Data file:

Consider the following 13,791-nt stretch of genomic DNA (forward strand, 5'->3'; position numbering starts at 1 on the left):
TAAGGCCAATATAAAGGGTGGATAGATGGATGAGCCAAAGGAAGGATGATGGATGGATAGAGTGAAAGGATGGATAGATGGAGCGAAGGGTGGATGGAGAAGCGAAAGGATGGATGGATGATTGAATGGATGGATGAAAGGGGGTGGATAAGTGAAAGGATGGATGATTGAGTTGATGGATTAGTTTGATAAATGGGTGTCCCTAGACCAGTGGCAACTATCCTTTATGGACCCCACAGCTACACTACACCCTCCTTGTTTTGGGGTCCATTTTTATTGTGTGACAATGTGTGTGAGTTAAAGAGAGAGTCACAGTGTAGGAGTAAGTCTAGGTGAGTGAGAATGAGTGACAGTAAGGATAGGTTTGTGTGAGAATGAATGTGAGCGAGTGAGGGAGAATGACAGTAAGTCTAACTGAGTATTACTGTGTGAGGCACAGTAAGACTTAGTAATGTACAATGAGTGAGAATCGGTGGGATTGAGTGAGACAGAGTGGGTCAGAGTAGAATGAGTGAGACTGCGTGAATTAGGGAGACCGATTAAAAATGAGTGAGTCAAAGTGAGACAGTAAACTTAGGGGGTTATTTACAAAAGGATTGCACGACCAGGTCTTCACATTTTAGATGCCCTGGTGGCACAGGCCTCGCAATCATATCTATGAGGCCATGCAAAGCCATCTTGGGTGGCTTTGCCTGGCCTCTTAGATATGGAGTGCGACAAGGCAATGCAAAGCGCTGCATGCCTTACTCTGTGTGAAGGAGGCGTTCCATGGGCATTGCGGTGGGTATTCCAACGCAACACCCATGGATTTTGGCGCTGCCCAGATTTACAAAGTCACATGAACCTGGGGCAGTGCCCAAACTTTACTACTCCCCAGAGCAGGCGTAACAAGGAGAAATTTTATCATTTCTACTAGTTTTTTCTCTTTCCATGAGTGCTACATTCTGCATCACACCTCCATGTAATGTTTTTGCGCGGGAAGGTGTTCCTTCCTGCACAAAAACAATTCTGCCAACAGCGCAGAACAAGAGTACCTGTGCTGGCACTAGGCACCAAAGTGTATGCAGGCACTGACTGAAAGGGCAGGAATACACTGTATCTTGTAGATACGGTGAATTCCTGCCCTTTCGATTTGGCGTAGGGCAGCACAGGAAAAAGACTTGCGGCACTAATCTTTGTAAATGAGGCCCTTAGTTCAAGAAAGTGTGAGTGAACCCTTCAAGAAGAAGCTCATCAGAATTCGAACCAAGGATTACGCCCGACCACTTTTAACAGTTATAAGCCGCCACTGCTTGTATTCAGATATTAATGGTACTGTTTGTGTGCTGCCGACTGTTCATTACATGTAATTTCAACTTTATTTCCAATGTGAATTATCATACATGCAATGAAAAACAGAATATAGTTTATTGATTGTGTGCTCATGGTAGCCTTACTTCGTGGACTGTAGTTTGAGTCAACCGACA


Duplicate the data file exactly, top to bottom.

Consider the following 13,791-nt stretch of genomic DNA (forward strand, 5'->3'; position numbering starts at 1 on the left):
TAAGGCCAATATAAAGGGTGGATAGATGGATGAGCCAAAGGAAGGATGATGGATGGATAGAGTGAAAGGATGGATAGATGGAGCGAAGGGTGGATGGAGAAGCGAAAGGATGGATGGATGATTGAATGGATGGATGAAAGGGGGTGGATAAGTGAAAGGATGGATGATTGAGTTGATGGATTAGTTTGATAAATGGGTGTCCCTAGACCAGTGGCAACTATCCTTTATGGACCCCACAGCTACACTACACCCTCCTTGTTTTGGGGTCCATTTTTATTGTGTGACAATGTGTGTGAGTTAAAGAGAGAGTCACAGTGTAGGAGTAAGTCTAGGTGAGTGAGAATGAGTGACAGTAAGGATAGGTTTGTGTGAGAATGAATGTGAGCGAGTGAGGGAGAATGACAGTAAGTCTAACTGAGTATTACTGTGTGAGGCACAGTAAGACTTAGTAATGTACAATGAGTGAGAATCGGTGGGATTGAGTGAGACAGAGTGGGTCAGAGTAGAATGAGTGAGACTGCGTGAATTAGGGAGACCGATTAAAAATGAGTGAGTCAAAGTGAGACAGTAAACTTAGGGGGTTATTTACAAAAGGATTGCACGACCAGGTCTTCACATTTTAGATGCCCTGGTGGCACAGGCCTCGCAATCATATCTATGAGGCCATGCAAAGCCATCTTGGGTGGCTTTGCCTGGCCTCTTAGATATGGAGTGCGACAAGGCAATGCAAAGCGCTGCATGCCTTACTCTGTGTGAAGGAGGCGTTCCATGGGCATTGCGGTGGGTATTCCAACGCAACACCCATGGATTTTGGCGCTGCCCAGATTTACAAAGTCACATGAACCTGGGGCAGTGCCCAAACTTTACTACTCCCCAGAGCAGGCGTAACAAGGAGAAATTTTATCATTTCTACTAGTTTTTTCTCTTTCCATGAGTGCTACATTCTGCATCACACCTCCATGTAATGTTTTTGCGCGGGAAGGTGTTCCTTCCTGCACAAAAACAATTCTGCCAACAGCGCAGAACAAGAGTACCTGTGCTGGCACTAGGCACCAAAGTGTATGCAGGCACTGACTGAAAGGGCAGGAATACACTGTATCTTGTAGATACGGTGAATTCCTGCCCTTTCGATTTGGCGTAGGGCAGCACAGGAAAAAGACTTGCGGCACTAATCTTTGTAAATGAGGCCCTTAGTTCAAGAAAGTGTGAGTGAACCCTTCAAGAAGAAGCTCATCAGAATTCGAACCAAGGATTACGCCCGACCACTTTTAACAGTTATAAGCCGCCACTGCTTGTATTCAGATATTAATGGTACTGTTTGTGTGCTGCCGACTGTTCATTACATGTAATTTCAACTTTATTTCCAATGTGAATTATCATACATGCAATGAAAAACAGAATATAGTTTATTGATTGTGTGCTCATGGTAGCCTTACTTCGTGGACTGTAGTTTGAGTCAACCGACA